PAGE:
Gwendolyn Grant dismisses any notion that we’ve entered a post-racial period since the nation elected and re-elected its first African-American president.
In the last 50 years, black men and women have gained freedoms and risen to civic and business heights that were once unimaginable.
But Grant, president and chief executive officer of the Urban League of Greater Kansas City, also sees that civil rights gains are under fire, and the path chiseled through the hard rock of racism is closing, making continued progress in the next 50 years for African-Americans less certain.
Disparities are still stark. Median household income for blacks at $33,223 trails whites by $22,000. During the Great Recession, black home ownership rates plunged and unemployment rates skyrocketed, even for those with college degrees.
“Almost all the economic gains that blacks have made in the last 30 years have been lost in the Great Recession that started in December 2007 and in the anemic recovery that followed since June 2009,” the 2012 Urban League State of Black America report said.
“This means that the size of the black middle class is shrinking, the fruits that come from being in the black middle class are dwindling and the ladders of opportunity for reaching the black middle class are disappearing.”
Economic empowerment has been a vital part of the Urban League since it began in 1910. Helping people hasn’t changed; however, the black population today is more diffused. The black community no longer is bound by legal segregation.
But the dispersal came with a cost. While a range of socio-economic families once lived together, that is largely gone, said Grant, who is among African-American chief executives who have agreed for this column series running through August to assess the civil rights gains of the last 50 years and share insights into the next 50 years. Those blacks who could get out did. People living in poverty mostly remain, with poor schools, poor housing, poor health care and poor futures.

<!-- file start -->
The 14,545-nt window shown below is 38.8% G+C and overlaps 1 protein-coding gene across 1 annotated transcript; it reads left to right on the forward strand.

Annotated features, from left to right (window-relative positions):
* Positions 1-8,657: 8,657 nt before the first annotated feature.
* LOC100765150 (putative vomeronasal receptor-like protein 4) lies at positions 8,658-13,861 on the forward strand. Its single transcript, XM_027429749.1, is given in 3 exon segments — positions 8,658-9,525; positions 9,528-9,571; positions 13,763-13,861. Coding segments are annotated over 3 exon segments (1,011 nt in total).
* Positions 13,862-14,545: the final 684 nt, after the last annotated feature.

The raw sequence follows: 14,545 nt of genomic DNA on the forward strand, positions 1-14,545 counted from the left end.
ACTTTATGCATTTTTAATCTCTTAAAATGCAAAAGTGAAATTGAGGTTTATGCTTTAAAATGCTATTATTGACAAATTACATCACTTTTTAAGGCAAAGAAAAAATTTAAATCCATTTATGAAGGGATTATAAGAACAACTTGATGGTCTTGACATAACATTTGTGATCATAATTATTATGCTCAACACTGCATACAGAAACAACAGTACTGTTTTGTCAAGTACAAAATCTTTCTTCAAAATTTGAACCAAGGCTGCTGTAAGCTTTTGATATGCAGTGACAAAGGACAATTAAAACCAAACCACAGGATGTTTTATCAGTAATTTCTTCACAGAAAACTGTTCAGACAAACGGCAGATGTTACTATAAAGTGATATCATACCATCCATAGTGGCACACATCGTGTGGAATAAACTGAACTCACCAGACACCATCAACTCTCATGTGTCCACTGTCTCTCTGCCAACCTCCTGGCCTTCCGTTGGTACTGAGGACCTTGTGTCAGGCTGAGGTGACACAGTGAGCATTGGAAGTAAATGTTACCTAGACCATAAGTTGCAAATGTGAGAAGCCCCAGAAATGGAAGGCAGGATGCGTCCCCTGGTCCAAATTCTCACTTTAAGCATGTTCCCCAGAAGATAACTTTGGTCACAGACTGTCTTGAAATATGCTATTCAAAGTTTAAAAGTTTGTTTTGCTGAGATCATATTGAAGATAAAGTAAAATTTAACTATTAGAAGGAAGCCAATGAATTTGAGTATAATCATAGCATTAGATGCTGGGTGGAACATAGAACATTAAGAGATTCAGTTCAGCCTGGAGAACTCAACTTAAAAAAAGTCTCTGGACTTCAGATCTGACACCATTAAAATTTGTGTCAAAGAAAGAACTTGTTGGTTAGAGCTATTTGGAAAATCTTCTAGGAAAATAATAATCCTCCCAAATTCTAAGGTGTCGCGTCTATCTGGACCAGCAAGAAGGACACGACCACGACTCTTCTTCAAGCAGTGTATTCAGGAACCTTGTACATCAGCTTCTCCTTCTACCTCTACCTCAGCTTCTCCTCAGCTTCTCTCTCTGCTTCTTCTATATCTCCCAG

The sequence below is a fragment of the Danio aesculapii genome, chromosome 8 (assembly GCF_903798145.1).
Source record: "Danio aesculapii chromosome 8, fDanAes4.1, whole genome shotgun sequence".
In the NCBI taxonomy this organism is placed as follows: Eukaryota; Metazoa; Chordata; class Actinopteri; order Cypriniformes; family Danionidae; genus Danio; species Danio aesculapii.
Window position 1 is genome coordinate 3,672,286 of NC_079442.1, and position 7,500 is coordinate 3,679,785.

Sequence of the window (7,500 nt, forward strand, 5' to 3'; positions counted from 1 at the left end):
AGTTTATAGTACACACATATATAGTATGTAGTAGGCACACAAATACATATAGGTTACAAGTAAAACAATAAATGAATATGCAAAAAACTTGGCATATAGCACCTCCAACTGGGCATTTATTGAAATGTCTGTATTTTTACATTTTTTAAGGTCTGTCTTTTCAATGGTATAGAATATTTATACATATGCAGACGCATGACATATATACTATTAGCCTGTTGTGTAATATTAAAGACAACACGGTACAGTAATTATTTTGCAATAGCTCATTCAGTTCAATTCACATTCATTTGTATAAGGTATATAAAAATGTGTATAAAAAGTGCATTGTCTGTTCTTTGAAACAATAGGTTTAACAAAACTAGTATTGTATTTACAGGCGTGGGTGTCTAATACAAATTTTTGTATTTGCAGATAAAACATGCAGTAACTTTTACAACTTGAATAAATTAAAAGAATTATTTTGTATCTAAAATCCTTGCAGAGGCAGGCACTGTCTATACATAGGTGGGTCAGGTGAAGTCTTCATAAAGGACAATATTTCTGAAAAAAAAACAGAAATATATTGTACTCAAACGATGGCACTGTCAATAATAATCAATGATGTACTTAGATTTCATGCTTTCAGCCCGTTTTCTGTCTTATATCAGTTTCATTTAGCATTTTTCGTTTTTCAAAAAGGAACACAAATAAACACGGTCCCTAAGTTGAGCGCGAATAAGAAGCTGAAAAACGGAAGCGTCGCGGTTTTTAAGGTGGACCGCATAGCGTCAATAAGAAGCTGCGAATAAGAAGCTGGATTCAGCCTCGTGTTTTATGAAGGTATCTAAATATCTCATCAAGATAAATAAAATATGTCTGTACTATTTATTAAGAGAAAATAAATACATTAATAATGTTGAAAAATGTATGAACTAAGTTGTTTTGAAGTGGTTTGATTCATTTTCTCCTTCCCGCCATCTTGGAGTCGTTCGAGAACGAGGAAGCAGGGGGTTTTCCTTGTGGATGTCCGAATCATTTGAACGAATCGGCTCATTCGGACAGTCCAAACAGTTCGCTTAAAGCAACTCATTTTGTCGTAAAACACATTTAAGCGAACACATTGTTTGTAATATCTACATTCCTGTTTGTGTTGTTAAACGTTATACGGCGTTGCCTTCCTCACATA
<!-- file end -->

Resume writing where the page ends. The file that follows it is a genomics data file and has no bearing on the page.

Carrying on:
“For the African-American community, what is more than likely is to pass poverty from one generation to the next,” Grant said. Blacks must focus on building wealth and passing it to their children.
Grant, who lives in south Kansas City, sees nothing wrong with people leaving the urban core to pursue the American dream, Martin Luther King Jr.’s dream. “But to not stay engaged in the lives of others is our sin,” she said.
“We need to do more and a better job of cultivating emerging leaders,” she said. Grant counts herself as the beneficiary of succession planning by her predecessor, William H. Clark, making her the first woman to head the local Urban League.
Today, the league’s Project Leadership helps prepare young people for college and careers.
Young people also must be willing to accept direction. Today’s black youths often see instruction as the start of negotiations.
“We were more pliable, more trainable,” Grant said of baby boom African-Americans. “We did it out of respect for elders.”
Connecting to past
Yet, older African-Americans have a duty to connect youths with the civil rights history so they know achievements came at a high price. Grant said black youths must respect themselves and others to end violence. Their lives must have a 21st century civil rights purpose similar to blacks of the last 50 years.
“Education is still the key,” Grant said. “There is no entitlement mentality.”
Nor should there ever be.
Lewis W. Diuguid is a member of The Kansas City Star’s Editorial Board.